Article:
Preprints
https://doi.org/10.5194/hgss-2024-2
https://doi.org/10.5194/hgss-2024-2
22 Apr 2024
 | 22 Apr 2024
Status: this preprint is currently under review for the journal HGSS.

History of the Potsdam, Seddin and Niemegk Geomagnetic Observatories – Part 3: Niemegk

Hans-Joachim Linthe

Abstract. The measurement series of the 3 geomagnetic observatories Potsdam, Seddin and Niemegk span over 130 years, starting in 1890. It is one of the longest, almost uninterrupted series of recordings of the Earth’s magnetic field. Data users frequently emphasize the high quality of the data and its significance for geomagnetic base research. Very well-known outstanding geomagnetism scientists as Max Eschenhagen, Adolf Schmidt, Julius Bartels, Gerhard Fanselau and Horst Wiese directed the observatories during their existence. This paper describes the history of the Niemegk Adolf Schmidt Observatory, which was started in 1932 and is currently further in operation.

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Hans-Joachim Linthe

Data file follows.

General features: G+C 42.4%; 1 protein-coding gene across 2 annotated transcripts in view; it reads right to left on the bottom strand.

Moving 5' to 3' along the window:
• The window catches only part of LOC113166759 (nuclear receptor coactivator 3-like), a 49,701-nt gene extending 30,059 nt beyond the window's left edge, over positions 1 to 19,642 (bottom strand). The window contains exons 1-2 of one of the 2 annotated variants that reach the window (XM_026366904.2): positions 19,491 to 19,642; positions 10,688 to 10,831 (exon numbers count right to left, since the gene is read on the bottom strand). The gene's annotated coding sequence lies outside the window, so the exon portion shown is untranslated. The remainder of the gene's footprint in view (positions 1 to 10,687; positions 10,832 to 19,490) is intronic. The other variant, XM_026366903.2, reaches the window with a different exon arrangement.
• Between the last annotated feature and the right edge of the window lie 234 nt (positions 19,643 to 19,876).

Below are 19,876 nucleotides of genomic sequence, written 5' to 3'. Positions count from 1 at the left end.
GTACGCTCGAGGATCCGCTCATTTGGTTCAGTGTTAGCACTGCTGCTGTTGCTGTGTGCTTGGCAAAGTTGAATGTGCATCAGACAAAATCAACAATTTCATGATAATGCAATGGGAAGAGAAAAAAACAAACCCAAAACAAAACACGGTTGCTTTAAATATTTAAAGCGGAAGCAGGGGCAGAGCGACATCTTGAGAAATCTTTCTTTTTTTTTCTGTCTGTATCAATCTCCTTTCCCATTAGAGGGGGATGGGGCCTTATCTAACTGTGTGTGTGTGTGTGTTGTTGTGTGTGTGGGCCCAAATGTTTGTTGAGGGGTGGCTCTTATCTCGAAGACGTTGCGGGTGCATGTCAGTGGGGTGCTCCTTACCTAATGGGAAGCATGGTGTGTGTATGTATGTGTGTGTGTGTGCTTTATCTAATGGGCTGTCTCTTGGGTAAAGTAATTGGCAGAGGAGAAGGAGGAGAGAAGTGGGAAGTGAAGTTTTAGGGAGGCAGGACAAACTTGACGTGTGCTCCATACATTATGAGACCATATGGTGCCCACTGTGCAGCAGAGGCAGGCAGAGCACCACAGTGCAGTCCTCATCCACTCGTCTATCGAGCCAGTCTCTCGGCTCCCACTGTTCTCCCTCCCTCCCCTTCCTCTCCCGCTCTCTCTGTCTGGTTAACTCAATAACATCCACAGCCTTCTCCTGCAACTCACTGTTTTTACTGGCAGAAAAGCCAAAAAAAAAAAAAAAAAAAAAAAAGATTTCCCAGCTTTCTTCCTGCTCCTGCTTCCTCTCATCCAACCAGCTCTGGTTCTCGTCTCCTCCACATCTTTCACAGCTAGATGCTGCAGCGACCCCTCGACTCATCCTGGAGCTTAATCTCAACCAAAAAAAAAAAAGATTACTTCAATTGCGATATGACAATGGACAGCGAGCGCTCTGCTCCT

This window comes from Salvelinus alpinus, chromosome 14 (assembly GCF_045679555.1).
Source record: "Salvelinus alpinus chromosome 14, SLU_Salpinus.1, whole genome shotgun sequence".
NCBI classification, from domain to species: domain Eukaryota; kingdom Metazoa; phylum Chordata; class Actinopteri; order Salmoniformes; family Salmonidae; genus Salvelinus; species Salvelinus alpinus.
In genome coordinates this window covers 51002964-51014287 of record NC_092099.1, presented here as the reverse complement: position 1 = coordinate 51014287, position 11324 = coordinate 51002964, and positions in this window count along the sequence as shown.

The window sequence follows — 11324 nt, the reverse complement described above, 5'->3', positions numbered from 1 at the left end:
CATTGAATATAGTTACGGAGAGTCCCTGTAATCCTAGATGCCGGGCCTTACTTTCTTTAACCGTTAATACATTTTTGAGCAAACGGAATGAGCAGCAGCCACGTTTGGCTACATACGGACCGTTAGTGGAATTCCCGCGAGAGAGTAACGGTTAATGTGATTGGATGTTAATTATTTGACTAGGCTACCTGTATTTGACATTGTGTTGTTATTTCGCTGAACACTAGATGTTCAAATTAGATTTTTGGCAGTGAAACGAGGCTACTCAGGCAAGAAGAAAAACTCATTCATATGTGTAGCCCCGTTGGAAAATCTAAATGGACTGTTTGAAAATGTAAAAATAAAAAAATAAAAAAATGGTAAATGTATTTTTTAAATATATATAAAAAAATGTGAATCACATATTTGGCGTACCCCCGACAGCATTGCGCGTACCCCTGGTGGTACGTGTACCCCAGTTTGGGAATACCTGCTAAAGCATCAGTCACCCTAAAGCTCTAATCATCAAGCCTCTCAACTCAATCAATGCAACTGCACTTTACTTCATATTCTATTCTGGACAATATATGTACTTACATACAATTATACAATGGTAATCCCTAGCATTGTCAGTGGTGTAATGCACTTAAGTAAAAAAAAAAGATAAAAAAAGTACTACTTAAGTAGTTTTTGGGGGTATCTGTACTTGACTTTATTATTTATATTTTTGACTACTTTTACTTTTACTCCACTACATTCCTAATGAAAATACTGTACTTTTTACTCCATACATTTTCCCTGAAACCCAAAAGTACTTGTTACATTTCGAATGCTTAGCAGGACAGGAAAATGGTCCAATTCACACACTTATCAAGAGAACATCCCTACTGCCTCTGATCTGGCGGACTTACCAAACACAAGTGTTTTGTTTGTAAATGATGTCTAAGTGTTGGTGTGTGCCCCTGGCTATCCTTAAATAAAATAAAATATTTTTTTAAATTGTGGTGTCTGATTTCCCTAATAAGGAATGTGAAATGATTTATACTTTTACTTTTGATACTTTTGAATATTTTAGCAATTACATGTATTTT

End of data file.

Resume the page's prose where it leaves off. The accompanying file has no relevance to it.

Status: final response (author comments only)

Comment types: AC – author | RC – referee | CC – community | EC – editor | CEC – chief editor | : Report abuse
  • RC1: 'Comment on hgss-2024-2', Anonymous Referee #1, 19 May 2024
  • RC2: 'Comment on hgss-2024-2', Anonymous Referee #2, 21 May 2024
Hans-Joachim Linthe
Hans-Joachim Linthe

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Short summary
1. The DC powered service of the Berlin suburban railways disturbed the observations in Potsdam and Seddin. 2. A suitable location for the establishment of a new observatory was found near by the small town of Niemegk. 3. The “Adolf-Schmidt-Observatorium für Erdmagnetismus Niemegk” was officially opened on 23 July 1930, Adolf Schmidt’s 70th. 4. The observations started on 1 January 1932. 5. The Niemegk measurement series span over 92 years only interrupted at the end of World War II.